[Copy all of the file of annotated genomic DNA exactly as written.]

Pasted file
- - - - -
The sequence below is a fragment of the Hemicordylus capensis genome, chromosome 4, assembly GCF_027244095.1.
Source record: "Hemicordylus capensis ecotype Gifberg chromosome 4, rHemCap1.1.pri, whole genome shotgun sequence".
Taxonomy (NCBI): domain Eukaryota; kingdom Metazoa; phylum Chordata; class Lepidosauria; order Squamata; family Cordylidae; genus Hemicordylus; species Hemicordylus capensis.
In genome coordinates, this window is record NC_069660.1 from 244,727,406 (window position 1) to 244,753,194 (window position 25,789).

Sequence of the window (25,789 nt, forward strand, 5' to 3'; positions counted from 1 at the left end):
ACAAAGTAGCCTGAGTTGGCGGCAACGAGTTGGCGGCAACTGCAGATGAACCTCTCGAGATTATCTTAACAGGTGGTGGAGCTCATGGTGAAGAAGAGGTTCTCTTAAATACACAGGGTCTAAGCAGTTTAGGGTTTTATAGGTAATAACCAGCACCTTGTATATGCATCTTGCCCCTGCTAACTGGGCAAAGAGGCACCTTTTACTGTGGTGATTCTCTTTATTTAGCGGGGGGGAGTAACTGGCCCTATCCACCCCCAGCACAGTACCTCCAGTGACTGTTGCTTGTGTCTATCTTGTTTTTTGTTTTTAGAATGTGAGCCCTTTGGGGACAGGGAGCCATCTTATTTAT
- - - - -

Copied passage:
The sequence below is a fragment of the Hemicordylus capensis genome, chromosome 4, assembly GCF_027244095.1.
Source record: "Hemicordylus capensis ecotype Gifberg chromosome 4, rHemCap1.1.pri, whole genome shotgun sequence".
Taxonomy (NCBI): domain Eukaryota; kingdom Metazoa; phylum Chordata; class Lepidosauria; order Squamata; family Cordylidae; genus Hemicordylus; species Hemicordylus capensis.
In genome coordinates, this window is record NC_069660.1 from 244,727,406 (window position 1) to 244,753,194 (window position 25,789).

Sequence of the window (25,789 nt, forward strand, 5' to 3'; positions counted from 1 at the left end):
ACAAAGTAGCCTGAGTTGGCGGCAACGAGTTGGCGGCAACTGCAGATGAACCTCTCGAGATTATCTTAACAGGTGGTGGAGCTCATGGTGAAGAAGAGGTTCTCTTAAATACACAGGGTCTAAGCAGTTTAGGGTTTTATAGGTAATAACCAGCACCTTGTATATGCATCTTGCCCCTGCTAACTGGGCAAAGAGGCACCTTTTACTGTGGTGATTCTCTTTATTTAGCGGGGGGGAGTAACTGGCCCTATCCACCCCCAGCACAGTACCTCCAGTGACTGTTGCTTGTGTCTATCTTGTTTTTTGTTTTTAGAATGTGAGCCCTTTGGGGACAGGGAGCCATCTTATTTAT